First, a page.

California carbon allowances trading at $12.55


California carbon allowances hit their highest price of the year so far, closing the week at $12.55.


Trading volumes were also high with 2 million California carbon allowances exchanging hands over the week.


The price for California carbon allowances to be delivered in 2014 has steadily risen over the past six weeks.


This price increase was expected since the California carbon auction floor price was raised to $11.34 this year.


As prices continue to climb, regulated businesses have shown increased interest in carbon credits.


Carbon credits represent emissions reductions that are generated from one of the California Air Resources Board’s (ARB) approved project protocols which include Forestry, Agricultural Methane Capture, and the destruction of Ozone Depleting Substances.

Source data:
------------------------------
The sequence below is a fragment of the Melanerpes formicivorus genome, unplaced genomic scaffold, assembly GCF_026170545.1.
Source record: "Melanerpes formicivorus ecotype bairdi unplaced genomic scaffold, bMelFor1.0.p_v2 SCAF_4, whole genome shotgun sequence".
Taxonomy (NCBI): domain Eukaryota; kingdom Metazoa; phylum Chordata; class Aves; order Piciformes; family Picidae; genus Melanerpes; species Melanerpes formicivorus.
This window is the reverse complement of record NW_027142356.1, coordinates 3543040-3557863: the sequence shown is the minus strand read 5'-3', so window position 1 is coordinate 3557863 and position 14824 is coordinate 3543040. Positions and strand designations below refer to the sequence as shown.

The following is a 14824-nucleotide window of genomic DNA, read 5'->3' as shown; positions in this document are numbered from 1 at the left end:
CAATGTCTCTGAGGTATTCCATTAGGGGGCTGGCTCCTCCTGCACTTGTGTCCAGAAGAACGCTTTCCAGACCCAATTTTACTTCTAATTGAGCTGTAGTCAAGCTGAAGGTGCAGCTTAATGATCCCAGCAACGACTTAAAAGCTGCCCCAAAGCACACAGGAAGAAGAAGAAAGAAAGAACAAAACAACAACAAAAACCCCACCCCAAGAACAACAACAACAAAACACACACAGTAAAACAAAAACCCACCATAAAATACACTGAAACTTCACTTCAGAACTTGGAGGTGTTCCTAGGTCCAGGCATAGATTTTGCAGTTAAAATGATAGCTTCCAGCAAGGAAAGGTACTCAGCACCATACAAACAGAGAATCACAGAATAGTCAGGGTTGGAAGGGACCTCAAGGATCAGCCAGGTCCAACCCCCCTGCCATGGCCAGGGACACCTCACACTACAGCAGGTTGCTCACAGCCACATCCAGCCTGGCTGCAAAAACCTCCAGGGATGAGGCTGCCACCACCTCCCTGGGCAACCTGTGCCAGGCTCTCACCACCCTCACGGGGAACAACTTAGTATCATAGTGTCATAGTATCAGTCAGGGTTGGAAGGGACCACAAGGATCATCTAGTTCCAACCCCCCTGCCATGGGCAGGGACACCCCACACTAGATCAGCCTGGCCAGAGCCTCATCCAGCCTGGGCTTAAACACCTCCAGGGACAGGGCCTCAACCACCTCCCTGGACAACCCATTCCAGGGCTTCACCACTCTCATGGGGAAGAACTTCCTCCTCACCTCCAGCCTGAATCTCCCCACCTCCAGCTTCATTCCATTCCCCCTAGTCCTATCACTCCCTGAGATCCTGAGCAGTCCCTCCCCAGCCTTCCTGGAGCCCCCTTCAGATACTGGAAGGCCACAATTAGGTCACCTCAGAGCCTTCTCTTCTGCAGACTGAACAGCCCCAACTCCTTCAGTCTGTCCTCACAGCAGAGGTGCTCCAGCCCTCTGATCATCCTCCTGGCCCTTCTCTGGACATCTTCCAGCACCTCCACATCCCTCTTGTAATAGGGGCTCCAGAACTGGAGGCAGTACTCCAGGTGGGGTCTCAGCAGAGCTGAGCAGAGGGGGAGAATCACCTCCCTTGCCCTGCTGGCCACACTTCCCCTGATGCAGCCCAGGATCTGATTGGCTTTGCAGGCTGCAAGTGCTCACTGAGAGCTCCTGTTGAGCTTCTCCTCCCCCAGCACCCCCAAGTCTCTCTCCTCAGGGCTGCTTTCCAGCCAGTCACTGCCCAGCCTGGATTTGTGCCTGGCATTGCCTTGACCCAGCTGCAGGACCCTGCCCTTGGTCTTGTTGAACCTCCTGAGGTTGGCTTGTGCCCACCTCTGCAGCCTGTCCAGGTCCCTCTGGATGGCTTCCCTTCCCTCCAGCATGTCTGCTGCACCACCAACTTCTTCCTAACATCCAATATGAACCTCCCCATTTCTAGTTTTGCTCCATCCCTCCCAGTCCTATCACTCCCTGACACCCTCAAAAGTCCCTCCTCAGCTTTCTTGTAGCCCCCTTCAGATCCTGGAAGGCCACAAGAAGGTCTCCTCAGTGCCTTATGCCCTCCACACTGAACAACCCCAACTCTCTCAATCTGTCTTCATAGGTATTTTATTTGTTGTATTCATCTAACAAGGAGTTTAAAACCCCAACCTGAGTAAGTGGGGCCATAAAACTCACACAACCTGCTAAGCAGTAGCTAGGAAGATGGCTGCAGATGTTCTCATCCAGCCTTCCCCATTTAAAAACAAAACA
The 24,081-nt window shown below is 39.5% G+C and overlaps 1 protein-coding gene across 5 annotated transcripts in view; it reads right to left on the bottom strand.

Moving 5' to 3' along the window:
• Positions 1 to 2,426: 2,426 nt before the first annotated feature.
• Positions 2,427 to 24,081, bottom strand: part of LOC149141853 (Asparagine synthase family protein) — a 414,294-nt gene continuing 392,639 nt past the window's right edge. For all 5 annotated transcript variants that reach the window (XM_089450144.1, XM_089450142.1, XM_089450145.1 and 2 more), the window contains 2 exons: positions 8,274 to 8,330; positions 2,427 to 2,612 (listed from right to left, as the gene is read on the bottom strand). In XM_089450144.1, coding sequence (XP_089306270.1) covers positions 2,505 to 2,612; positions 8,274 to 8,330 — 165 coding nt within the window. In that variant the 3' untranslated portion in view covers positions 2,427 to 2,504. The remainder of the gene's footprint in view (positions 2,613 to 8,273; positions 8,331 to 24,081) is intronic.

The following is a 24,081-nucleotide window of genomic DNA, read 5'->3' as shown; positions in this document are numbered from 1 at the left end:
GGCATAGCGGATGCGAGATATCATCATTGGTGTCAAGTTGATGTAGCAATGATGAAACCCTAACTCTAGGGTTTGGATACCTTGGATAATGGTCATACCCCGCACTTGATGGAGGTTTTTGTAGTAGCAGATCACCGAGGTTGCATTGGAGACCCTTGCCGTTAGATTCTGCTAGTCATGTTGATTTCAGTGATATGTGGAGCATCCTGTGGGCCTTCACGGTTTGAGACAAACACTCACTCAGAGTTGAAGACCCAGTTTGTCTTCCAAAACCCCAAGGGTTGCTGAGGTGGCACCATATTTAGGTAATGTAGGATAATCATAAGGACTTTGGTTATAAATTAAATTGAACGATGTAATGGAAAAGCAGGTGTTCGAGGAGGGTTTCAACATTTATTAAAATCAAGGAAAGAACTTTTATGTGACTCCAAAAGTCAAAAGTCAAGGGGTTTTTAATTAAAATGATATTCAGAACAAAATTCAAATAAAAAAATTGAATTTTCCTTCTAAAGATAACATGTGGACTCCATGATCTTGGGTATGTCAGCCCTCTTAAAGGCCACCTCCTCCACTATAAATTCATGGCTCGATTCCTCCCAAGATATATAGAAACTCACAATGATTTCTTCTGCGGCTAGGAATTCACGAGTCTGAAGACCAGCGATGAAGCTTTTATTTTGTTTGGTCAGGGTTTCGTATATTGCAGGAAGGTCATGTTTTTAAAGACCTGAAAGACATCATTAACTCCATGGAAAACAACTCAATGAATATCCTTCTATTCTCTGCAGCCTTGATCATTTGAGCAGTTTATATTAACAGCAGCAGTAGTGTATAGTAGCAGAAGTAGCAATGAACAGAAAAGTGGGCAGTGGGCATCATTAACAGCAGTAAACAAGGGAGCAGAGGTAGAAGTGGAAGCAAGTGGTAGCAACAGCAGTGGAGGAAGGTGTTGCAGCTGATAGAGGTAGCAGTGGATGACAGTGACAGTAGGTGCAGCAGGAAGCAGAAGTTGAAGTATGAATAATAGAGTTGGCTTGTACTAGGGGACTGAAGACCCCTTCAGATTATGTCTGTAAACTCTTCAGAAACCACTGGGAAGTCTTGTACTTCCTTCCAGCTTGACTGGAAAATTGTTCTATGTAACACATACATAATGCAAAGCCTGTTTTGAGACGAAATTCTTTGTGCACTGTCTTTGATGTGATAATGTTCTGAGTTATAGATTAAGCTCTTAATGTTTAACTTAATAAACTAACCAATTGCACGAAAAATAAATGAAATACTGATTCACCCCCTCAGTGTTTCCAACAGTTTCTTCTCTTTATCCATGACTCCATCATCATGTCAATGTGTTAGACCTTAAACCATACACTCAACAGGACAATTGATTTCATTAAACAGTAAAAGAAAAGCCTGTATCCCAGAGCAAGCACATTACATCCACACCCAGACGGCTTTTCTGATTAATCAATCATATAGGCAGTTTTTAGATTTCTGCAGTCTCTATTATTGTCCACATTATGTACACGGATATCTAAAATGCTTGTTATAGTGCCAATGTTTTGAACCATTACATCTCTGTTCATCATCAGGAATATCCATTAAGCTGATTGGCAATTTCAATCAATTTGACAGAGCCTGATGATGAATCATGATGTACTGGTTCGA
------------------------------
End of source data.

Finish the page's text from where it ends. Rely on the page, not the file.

Each credit equals one metric tonne of carbon dioxide equivalent.


Forestry projects reward landowners for conserving their trees and the carbon stored within them. Properties generate revenue from the sale of carbon credits, instead of harvesting trees to create traditional products like lumber and pulpwood.


Companies in California can purchase carbon credits to account for up to 8% of their annual emissions. Despite the demand for up to 26 million carbon credits by the end of this year, less than 5 million credits have been issued by the ARB to date.


In an effort to obtain the limited supply of carbon credits, Southern California Edison, one of the state’s largest energy utilities, issued a Request for Offers (RFO) for carbon offset credits this week.